Since Kirby’s diagnosis at 18 months, the Wurts family has struggled to find places like VIP Pizza that accommodate his needs. Similarly, it’s important for the Wurts family to locate enclosed parks or other secure areas where Kirby can play freely.

“When you’re traveling, it’s really daunting. Hopefully, this [app] will make a big difference,” Wurts says. “You could just open up your smartphone and see what’s near to you that has good ratings, [and] you’re off and running.”

Kickstarting the vision

Wurts and his team conceived the app idea in the fall of 2014.

Six months later, the Autism Village project went live on Kickstarter, an online crowdfunding platform. Wurts’ team of educators, businessmen and app developers reached its goal of $38,500 just 12 days.

People kept backing the idea. When the funding period ended, more than 1,200 people pledged $75,393. It was the single biggest online crowdfunding effort for autism, Wurts says.

“That’s just humbling,” he says. “What we’re doing is relevant and meaningful to a lot of people.”

Expanding the network

To increase the reach of the project, Wurts and Kirby did network TV interviews. That’s how Jennifer Sollars Miller initially heard about Autism Village.

Sollars Miller has a 17-year-old son, Josh, who has autism. She co-founded the nonprofit Autism Friendly Locations in Tulsa, Oklahoma, with Michelle Wilkerson to help families explore the community without as many stares and unwanted comments.

The women created the AOK logo that people with autism can wear to help let community members know about their disorder. Employees at autism-friendly locations are trained to recognize the AOK logo and treat people with autism and their families accordingly. There are more than 100 locations in the Tulsa area.

Like Wurts, Sollars Miller says it initially was a challenge to find places to take her son.

“We could go everywhere; we just couldn’t stay places because of the stares or the comments,” she says. “The only way he’ll learn appropriate behaviors is to go into some of these places, but you have to have the understanding environments, and that’s what we’re trying to provide.”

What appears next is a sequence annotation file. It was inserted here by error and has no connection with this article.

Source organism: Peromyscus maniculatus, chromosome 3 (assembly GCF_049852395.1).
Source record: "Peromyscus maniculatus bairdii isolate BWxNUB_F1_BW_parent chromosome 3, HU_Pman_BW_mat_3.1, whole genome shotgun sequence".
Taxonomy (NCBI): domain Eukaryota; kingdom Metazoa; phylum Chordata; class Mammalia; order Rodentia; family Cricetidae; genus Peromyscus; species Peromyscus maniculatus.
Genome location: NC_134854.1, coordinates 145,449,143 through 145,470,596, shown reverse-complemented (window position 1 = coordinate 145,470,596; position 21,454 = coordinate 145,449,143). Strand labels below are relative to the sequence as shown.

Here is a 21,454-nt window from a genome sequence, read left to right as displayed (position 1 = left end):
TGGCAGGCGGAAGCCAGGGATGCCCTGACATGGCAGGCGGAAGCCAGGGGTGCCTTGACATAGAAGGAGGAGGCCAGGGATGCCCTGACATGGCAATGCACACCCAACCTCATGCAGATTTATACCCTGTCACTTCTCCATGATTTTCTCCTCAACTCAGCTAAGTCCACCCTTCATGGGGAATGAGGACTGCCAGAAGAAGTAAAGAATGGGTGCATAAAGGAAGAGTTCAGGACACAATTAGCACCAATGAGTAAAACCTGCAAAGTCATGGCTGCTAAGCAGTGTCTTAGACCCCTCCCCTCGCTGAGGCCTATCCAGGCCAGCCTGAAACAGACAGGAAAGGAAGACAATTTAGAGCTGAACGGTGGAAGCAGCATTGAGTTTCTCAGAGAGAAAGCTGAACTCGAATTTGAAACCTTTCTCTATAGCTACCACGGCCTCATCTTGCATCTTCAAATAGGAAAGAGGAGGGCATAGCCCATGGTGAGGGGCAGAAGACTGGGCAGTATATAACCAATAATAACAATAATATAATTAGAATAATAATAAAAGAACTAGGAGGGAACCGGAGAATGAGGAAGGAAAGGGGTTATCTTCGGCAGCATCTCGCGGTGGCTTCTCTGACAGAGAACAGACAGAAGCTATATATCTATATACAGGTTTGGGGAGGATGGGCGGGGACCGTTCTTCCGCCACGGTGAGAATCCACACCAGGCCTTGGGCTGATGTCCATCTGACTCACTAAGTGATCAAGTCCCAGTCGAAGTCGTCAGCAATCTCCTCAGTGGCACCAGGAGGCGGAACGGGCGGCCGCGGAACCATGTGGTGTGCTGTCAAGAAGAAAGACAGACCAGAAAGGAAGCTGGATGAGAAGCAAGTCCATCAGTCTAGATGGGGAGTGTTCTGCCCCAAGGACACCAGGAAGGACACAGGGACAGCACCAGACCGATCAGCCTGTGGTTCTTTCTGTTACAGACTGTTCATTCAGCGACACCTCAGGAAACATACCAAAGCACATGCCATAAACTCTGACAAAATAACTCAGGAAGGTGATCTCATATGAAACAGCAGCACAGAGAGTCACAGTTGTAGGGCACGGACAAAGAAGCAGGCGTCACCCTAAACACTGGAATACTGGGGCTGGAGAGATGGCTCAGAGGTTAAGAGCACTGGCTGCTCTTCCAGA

The AOK effort will be worked into Autism Village. When businesses and organizations sign up with Autism Friendly Locations and get trained, a badge will go on the Autism Village app with an AOK logo.

The app will support badges from other autism awareness organizations. The badges will appear with the reviews, ratings and photos on the businesses’ profiles. 

Creating an autism-friendly location

Sollars Miller helped train the staff at Tulsa’s minor league baseball stadium to recognize the AOK logo and treat autism families with more care. Justin Gorski, the Tulsa Drillers’ director of promotions and entertainment, says the process was easy and rewarding.

“A lot of companies could do it,” Gorski says. “It’s just taking that extra step to teach your staff. To hear the families say, ‘We feel comfortable coming here, and we appreciate your employees and all the extra effort that they go through to make sure that we have a good time’—that goes a long way for us.”

Eventually, Wurts hopes Autism Village will help train businesses to become more accommodating to autism families. The team also wants to provide a private collaboration space using a “friending” model like Facebook, so parents, doctors, therapists and teachers can share information about a child.

A parent-teacher communication app and a classroom management app for special education teachers are also planned.

“One of the biggest challenges that parents or even autistic adults have are sometimes with seemingly simple day-to-day problems,” Wurts says. “If we can ease that and make that better, then potentially we could make a better future for folks living with autism.”